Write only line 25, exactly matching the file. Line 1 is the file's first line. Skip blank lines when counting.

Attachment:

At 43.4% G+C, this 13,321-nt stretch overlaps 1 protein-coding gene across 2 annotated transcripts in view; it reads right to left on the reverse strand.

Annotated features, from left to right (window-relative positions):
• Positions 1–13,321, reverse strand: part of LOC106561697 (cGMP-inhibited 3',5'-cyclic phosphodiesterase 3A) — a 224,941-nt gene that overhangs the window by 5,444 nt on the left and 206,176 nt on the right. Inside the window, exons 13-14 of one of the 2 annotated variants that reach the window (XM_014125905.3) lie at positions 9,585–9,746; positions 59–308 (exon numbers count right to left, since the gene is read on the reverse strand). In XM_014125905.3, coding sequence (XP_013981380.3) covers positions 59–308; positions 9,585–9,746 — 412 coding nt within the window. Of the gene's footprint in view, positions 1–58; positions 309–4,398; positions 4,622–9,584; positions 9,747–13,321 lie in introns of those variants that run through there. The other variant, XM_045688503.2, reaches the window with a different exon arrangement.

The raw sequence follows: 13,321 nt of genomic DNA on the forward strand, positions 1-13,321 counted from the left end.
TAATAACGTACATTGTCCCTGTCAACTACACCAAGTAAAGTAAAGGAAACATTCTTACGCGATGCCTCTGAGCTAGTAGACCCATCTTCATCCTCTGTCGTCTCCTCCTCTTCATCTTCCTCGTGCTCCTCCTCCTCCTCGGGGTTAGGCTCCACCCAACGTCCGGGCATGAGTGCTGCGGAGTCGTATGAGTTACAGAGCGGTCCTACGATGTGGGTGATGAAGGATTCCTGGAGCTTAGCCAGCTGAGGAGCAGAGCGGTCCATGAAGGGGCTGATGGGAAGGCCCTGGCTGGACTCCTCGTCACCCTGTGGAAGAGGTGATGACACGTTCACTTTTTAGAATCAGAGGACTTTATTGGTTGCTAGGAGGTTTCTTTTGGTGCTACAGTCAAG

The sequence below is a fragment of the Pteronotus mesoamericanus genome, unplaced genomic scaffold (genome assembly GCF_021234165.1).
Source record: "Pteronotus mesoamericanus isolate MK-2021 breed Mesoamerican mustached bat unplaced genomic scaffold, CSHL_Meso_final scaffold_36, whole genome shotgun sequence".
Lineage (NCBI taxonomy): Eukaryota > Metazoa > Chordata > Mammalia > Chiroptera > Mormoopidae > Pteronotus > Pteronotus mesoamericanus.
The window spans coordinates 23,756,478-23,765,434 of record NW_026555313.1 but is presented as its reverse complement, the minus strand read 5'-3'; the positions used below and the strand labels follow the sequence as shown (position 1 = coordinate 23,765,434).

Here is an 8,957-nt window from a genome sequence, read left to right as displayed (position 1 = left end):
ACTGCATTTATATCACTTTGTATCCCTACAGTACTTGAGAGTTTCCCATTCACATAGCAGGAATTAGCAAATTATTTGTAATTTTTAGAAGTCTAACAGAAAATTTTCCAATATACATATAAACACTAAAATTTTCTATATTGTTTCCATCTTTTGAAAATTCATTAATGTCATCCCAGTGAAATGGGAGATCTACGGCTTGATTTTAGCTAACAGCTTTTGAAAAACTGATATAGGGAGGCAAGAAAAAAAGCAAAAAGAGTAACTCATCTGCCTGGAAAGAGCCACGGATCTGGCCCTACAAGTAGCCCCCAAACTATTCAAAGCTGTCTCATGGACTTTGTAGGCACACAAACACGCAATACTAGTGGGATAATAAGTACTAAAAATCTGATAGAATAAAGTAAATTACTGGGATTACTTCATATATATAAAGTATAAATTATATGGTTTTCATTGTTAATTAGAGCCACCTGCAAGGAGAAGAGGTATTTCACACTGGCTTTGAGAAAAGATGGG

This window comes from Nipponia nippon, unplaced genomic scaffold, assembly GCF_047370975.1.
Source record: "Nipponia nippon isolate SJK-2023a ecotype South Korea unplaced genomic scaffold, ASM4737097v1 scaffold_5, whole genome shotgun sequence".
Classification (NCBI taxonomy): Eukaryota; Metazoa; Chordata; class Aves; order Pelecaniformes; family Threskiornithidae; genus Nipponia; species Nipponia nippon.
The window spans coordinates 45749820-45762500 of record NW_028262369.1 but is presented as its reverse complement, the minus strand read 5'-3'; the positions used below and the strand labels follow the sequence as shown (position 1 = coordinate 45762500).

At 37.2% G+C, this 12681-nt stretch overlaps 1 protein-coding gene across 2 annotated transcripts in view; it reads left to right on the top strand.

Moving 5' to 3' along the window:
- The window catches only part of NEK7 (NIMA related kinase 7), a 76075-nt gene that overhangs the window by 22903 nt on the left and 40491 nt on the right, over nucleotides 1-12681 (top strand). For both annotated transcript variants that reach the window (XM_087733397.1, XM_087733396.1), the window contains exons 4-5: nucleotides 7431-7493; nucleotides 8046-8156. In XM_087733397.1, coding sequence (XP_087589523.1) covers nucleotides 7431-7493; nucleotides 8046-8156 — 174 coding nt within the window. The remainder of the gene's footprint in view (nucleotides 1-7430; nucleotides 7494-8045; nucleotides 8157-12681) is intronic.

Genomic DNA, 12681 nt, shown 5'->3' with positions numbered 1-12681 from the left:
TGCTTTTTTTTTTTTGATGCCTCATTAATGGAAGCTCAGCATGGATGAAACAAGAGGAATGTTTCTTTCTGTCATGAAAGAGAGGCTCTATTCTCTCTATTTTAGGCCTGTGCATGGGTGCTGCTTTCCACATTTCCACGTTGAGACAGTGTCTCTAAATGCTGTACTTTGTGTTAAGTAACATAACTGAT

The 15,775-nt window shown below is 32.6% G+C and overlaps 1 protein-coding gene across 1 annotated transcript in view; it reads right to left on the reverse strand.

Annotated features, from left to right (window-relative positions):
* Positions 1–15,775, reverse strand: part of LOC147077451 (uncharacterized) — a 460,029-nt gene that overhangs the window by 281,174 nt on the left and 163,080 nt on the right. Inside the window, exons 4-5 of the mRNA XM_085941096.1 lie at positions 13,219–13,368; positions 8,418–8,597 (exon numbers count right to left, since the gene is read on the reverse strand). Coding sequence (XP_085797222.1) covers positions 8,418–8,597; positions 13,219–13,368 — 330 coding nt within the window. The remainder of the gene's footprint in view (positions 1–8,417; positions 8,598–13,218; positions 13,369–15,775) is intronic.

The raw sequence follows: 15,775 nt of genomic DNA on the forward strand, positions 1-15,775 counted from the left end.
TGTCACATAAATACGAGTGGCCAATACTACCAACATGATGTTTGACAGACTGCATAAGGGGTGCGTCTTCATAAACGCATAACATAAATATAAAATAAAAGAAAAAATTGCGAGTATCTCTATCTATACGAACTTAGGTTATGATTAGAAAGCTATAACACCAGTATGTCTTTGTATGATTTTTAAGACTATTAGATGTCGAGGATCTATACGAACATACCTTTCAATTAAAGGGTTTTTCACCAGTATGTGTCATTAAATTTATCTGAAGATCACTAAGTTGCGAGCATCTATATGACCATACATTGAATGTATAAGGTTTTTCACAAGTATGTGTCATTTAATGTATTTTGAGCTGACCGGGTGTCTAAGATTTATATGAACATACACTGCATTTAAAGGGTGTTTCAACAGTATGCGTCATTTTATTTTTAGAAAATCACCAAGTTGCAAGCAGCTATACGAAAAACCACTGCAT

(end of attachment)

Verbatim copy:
TGTCACATAAATACGAGTGGCCAATACTACCAACATGATGTTTGACAGACTGCATAAGGGGTGCGTCTTCATAAACGCATAACATAAATATAAAATAAAAGAAAAAATTGCGAGTATCTCTATCTATACGAACTTAGGTTATGATTAGAAAGCTATAACACCAGTATGTCTTTGTATGATTTTTAAGACTATTAGATGTCGAGGATCTATACGAACATACCTTTCAATTAAAGGGTTTTTCACCAGTATGTGTCATTAAATTTATCTGAAGATCACTAAGTTGCGAGCATCTATATGACCATACATTGAATGTATAAGGTTTTTCACAAGTATGTGTCATTTAATGTATTTTGAGCTGACCGGGTGTCTAAGATTTATATGAACATACACTGCATTTAAAGGGTGTTTCAACAGTATGCGTCATTTTATTTTTAGAAAATCACCAAGTTGCAAGCAGCTATACGAAAAACCACTGCAT